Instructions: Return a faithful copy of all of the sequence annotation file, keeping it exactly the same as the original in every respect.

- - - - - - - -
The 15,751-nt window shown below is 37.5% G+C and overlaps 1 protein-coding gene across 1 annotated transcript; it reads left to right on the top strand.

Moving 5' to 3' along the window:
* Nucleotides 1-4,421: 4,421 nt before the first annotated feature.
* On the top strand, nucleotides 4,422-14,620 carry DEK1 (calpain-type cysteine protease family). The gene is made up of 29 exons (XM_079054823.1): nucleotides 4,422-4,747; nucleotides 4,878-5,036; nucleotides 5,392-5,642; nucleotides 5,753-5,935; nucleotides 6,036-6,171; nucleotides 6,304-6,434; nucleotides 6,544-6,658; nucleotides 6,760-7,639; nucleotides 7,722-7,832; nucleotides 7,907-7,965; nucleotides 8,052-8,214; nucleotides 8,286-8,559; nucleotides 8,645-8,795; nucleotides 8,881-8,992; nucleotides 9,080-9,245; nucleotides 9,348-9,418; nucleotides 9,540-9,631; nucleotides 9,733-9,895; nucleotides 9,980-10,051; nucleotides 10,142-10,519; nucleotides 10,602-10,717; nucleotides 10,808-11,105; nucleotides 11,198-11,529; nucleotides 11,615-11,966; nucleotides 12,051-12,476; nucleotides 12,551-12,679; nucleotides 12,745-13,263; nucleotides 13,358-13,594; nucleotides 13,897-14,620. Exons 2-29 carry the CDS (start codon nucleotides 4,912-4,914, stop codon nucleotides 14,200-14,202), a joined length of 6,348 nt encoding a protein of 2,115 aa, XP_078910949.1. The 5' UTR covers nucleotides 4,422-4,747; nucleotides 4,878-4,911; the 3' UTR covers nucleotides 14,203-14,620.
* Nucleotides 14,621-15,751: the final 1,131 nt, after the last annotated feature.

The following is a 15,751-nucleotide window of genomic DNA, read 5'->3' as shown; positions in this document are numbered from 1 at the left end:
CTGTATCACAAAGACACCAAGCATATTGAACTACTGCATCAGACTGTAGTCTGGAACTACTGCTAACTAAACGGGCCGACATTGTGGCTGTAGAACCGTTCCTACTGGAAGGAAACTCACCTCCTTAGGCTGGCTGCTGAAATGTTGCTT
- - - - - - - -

The 15,751-nt window shown below is 37.5% G+C and overlaps 1 protein-coding gene across 1 annotated transcript; it reads left to right on the top strand.

Moving 5' to 3' along the window:
* Nucleotides 1-4,421: 4,421 nt before the first annotated feature.
* On the top strand, nucleotides 4,422-14,620 carry DEK1 (calpain-type cysteine protease family). The gene is made up of 29 exons (XM_079054823.1): nucleotides 4,422-4,747; nucleotides 4,878-5,036; nucleotides 5,392-5,642; nucleotides 5,753-5,935; nucleotides 6,036-6,171; nucleotides 6,304-6,434; nucleotides 6,544-6,658; nucleotides 6,760-7,639; nucleotides 7,722-7,832; nucleotides 7,907-7,965; nucleotides 8,052-8,214; nucleotides 8,286-8,559; nucleotides 8,645-8,795; nucleotides 8,881-8,992; nucleotides 9,080-9,245; nucleotides 9,348-9,418; nucleotides 9,540-9,631; nucleotides 9,733-9,895; nucleotides 9,980-10,051; nucleotides 10,142-10,519; nucleotides 10,602-10,717; nucleotides 10,808-11,105; nucleotides 11,198-11,529; nucleotides 11,615-11,966; nucleotides 12,051-12,476; nucleotides 12,551-12,679; nucleotides 12,745-13,263; nucleotides 13,358-13,594; nucleotides 13,897-14,620. Exons 2-29 carry the CDS (start codon nucleotides 4,912-4,914, stop codon nucleotides 14,200-14,202), a joined length of 6,348 nt encoding a protein of 2,115 aa, XP_078910949.1. The 5' UTR covers nucleotides 4,422-4,747; nucleotides 4,878-4,911; the 3' UTR covers nucleotides 14,203-14,620.
* Nucleotides 14,621-15,751: the final 1,131 nt, after the last annotated feature.

The following is a 15,751-nucleotide window of genomic DNA, read 5'->3' as shown; positions in this document are numbered from 1 at the left end:
CTGTATCACAAAGACACCAAGCATATTGAACTACTGCATCAGACTGTAGTCTGGAACTACTGCTAACTAAACGGGCCGACATTGTGGCTGTAGAACCGTTCCTACTGGAAGGAAACTCACCTCCTTAGGCTGGCTGCTGAAATGTTGCTT